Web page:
Two approximate quantization methods are often used in the quantization process: only round-off quantization and round-off quantization.
only rounding up the quantization method
Taking the 3-bit A/D converter as an example, let the input signal v1 range from 0 to 8V. When using the round-up quantization method, take △=1V, and discard the part that is not enough in the quantization unit. If the value is between 0 and 8V The analog voltage between 1V is regarded as 0△, represented by binary number 000, and the analog voltage between 1V and 2V is regarded as 1△, represented by binary number 001… The maximum error of this quantization method is △.
rounding quantization method
If the rounding quantization method is adopted, the quantization unit △=8V/15 is used, and the part less than half the quantization unit will be discarded during the quantization process, and the part equal to or greater than half the quantization unit will be treated as one quantization unit. It treats the analog voltage between 0 ~ 8V/15 as 0△, represented by binary 000, and the analog voltage between 8V/15 ~ 24V/15 is regarded as 1△, represented by binary number 001 means wait.
The maximum quantization error│εmax│=1LSB in the former quantization method with rounding only, and the quantization method│εmax│=1LSB/2 in the latter quantization method with rounding and rounding, the quantization error of the latter is smaller than the former, so it is majority A /D converter used.
With the rapid development of integrated circuits, new design ideas and manufacturing techniques for A/D converters emerge in an endless stream. A/D converters with different structures and performances are designed to meet various detection and control needs.
Types of ADC
The conversion principle of integrating ADC is based on integrating the voltage and comparing the integrated voltage with another voltage to control the count, and the count output is the ADC output. The object of integration is either based on the reference voltage, or based on the reference voltage and the input voltage.
Pros and Cons
- The integral ADC has high resolution, and the number of digits can be 12 or even higher.
- Linearity is very good. Essentially, the input is compared to an integrated reference voltage to determine the output, so linearity will depend on the accuracy of the comparator.
- The circuit realization topology is simple, and there are relatively few components used to realize these devices, so the circuit is relatively simple and the production cost is low.
- The main disadvantage is the slow conversion speed. N-bit ADC, the output may take up to 2 N clock cycles to convert a single sample point.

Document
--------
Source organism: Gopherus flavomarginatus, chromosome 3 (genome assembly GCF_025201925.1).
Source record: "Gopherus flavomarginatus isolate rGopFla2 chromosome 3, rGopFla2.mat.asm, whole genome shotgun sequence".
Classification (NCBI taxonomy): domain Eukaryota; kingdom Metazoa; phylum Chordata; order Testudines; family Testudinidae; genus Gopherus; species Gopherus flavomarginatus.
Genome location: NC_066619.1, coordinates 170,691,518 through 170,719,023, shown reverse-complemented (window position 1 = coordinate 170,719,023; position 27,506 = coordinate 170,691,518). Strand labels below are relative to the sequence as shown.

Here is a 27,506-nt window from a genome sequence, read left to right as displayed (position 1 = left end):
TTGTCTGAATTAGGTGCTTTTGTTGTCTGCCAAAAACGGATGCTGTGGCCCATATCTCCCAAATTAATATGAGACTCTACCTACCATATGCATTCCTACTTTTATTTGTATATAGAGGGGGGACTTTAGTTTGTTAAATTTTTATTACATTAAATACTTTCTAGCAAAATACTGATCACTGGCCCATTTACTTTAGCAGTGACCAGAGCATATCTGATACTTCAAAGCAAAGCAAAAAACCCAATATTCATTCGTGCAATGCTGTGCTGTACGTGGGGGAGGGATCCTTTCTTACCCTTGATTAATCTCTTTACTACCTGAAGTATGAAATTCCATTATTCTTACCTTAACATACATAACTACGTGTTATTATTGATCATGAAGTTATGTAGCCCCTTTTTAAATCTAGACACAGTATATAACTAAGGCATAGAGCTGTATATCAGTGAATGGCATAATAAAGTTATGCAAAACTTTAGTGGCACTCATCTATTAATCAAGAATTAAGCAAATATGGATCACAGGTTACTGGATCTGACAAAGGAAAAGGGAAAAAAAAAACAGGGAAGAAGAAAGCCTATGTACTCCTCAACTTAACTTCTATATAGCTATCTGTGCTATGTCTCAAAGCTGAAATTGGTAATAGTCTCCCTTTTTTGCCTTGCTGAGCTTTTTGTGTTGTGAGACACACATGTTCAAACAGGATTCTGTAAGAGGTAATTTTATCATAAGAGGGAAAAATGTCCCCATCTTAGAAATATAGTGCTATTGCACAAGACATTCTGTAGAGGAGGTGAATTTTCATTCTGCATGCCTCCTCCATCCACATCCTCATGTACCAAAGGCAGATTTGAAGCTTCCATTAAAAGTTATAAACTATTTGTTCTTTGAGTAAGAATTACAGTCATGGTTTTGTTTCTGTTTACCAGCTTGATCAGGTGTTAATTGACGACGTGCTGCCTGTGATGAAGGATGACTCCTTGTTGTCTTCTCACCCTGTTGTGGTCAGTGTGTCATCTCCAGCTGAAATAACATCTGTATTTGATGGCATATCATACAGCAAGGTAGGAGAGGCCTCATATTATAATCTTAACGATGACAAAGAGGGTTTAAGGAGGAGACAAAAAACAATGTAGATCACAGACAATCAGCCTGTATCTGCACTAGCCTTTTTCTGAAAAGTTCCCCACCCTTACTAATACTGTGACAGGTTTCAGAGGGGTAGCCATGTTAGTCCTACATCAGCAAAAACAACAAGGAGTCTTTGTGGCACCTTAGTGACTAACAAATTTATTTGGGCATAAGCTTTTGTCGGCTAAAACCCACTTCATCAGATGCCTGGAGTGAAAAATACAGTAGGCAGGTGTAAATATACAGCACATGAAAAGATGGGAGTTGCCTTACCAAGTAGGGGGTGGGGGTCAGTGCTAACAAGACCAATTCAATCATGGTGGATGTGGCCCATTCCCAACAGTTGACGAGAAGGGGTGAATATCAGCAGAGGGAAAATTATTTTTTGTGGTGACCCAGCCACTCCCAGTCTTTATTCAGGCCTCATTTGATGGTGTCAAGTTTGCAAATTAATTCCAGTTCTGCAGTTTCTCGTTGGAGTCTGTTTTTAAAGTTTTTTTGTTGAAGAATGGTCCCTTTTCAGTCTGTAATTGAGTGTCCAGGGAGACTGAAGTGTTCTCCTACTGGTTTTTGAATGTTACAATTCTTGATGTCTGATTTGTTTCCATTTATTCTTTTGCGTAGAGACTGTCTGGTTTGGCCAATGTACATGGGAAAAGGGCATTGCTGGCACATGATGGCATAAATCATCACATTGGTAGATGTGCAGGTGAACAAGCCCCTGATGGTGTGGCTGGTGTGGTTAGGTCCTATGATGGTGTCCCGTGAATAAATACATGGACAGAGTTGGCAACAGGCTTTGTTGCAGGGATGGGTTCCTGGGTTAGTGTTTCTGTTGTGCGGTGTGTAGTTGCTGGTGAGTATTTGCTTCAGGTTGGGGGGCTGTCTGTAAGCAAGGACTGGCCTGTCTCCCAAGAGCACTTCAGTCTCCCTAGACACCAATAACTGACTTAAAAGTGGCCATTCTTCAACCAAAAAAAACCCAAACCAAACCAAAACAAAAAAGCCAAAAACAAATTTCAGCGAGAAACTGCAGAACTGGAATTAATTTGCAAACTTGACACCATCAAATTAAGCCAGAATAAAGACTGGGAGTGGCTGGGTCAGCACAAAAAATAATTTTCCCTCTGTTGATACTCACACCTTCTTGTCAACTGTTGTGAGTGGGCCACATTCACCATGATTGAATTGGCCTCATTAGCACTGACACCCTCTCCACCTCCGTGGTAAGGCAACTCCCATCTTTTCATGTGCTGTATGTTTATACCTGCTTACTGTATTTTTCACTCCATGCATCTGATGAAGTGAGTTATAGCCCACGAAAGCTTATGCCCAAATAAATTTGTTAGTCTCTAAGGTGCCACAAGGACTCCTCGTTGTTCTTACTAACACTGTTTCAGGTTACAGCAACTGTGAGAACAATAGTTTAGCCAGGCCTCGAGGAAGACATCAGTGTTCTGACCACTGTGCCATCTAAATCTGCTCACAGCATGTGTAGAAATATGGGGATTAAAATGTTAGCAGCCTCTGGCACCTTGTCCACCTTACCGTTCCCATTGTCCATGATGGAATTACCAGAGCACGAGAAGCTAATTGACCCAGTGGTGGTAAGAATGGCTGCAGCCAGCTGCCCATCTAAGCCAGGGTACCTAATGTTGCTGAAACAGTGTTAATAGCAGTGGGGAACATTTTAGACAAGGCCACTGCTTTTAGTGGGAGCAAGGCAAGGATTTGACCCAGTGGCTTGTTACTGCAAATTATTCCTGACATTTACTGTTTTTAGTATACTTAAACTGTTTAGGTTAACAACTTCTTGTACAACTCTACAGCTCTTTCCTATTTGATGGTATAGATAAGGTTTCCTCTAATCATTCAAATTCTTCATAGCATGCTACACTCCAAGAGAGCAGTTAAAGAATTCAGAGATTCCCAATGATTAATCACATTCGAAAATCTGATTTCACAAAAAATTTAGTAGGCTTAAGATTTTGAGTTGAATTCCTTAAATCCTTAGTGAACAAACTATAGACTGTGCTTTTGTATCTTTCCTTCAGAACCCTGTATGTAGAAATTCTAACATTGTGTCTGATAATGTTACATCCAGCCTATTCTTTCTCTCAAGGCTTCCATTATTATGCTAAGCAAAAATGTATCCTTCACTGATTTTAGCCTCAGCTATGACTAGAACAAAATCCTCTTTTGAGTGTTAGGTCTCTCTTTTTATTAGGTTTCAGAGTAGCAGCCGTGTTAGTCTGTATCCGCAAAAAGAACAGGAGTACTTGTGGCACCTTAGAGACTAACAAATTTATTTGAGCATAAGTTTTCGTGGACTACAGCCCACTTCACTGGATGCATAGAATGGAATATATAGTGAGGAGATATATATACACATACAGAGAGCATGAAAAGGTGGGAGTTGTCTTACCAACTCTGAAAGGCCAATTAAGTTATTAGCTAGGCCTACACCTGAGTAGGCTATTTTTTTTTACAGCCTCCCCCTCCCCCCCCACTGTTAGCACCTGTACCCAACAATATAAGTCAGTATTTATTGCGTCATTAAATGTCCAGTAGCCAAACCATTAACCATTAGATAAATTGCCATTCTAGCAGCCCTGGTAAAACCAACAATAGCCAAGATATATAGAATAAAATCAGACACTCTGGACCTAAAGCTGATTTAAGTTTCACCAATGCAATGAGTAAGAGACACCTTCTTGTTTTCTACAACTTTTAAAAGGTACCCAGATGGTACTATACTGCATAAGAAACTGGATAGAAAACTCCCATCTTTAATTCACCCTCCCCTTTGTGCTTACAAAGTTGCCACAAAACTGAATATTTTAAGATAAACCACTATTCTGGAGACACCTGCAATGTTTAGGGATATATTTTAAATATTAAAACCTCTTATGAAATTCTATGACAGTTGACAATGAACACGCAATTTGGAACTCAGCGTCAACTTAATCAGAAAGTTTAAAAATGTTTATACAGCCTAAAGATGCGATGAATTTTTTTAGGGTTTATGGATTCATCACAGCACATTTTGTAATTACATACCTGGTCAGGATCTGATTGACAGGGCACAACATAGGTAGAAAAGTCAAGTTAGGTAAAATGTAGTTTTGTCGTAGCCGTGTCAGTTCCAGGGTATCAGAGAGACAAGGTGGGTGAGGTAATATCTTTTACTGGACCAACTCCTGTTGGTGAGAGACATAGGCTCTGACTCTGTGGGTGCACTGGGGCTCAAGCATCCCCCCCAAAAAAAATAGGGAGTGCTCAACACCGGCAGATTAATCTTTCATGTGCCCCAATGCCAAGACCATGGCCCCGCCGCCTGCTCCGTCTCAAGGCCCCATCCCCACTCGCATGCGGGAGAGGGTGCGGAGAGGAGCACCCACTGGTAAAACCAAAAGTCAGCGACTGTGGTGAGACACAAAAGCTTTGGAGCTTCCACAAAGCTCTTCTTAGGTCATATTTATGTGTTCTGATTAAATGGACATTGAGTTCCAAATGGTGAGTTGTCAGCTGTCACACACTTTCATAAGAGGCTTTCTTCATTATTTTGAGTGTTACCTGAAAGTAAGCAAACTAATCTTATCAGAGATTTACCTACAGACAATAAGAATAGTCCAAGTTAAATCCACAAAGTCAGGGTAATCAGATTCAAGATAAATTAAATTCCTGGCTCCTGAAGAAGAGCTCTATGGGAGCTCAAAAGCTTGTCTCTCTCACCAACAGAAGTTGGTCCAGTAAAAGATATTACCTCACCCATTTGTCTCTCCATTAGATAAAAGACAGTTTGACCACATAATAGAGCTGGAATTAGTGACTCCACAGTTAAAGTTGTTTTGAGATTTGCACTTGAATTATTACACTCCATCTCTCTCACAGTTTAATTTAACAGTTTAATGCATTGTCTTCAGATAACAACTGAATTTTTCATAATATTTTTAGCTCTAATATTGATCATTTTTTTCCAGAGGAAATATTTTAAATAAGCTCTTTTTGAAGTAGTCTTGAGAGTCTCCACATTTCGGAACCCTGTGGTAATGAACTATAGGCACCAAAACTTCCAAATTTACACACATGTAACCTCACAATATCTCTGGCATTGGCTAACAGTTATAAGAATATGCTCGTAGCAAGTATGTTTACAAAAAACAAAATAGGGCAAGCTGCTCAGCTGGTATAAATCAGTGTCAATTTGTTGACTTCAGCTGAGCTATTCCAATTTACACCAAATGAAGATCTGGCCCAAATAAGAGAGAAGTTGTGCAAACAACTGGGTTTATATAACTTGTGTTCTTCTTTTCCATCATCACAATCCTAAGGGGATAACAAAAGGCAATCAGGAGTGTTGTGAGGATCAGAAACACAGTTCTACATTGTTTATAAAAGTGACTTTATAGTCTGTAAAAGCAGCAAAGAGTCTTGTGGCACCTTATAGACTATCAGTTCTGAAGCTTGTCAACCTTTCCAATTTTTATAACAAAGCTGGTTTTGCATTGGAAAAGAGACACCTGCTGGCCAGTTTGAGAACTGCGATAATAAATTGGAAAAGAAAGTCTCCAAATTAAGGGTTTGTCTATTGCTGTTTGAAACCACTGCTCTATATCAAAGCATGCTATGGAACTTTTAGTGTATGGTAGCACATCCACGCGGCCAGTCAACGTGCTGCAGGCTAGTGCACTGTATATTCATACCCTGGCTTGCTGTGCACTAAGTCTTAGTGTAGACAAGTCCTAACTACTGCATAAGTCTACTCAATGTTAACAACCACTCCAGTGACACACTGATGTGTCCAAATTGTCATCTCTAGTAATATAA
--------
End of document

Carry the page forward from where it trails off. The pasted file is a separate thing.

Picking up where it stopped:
Primarily used in sensor applications and devices such as voltmeters and ammeters where accuracy is more important than speed. In other words, the sampling speed of the integral ADC is relatively low, but the accuracy is very high.
There are different types of integral ADCs, and the common ones are single and double slope integrals. Adding a “slope” increases precision at the expense of conversion time.
single slope integral ADC
The comparator compares the input voltage to the value of the integrated reference voltage (note that we’ll make it negative since it’s connected to the inverting input of the op amp ). Simultaneously count the number of clock cycles. When the integrator output is equal , the comparator outputs a logic “0”, triggering a reset of the counter and integrator, and the latch holds the digital output.
This is the conversion time. I know why this integral ADC is slow. Let’s look at the worst case, assuming the input voltage , assuming , assuming it is a 20-bit ADC, then!
single slope integral ADC
A dual-slope ADC differs from a single-slope ADC in that the comparison to ground is now made and two sums of voltages are integrated . Initially, the negative input is connected to the integrator, which ramps up until the counter overflows. Since integrating at the inverting input switches to a negative value, the integrator output will always be positive and greater than zero, so the counter will keep running until it overflows, which takes 2N clock cycles (=T1).
At T2 time, it will be equal to the sum of and, and it
Therefore, the principle of ADC conversion, dual-slope ADC is slower than single-slope ADC, since the integration is performed twice, the error related to the slope of the integrator will be canceled, thus improving the accuracy in principle.
Sigma-Delta Σ-Δ ADC
Starting at the input, the difference amplifier produces an output that is the difference between Vin and the 1-bit DAC output. The output of a 1-bit DAC can be one of two values: OR . In this topology, an integrator can be thought of as taking a moving average of the previous value and the current input value.
Therefore, assuming that the comparator positive segment is initially fixed at a small value above 0V, the comparator reverses. Its value will be high or 1. Then, the DAC output will be . On the next iteration, this value will be subtracted from the current value of . Since the previous value was 0V, the integrator output will now be – Vref. At this point, the comparator output will be 0 and the DAC output will be.
On the next sample , the integrator output will be 0 due to the previous value, and the difference amplifier will actually subtract , thus adding to . The comparator output will be 1.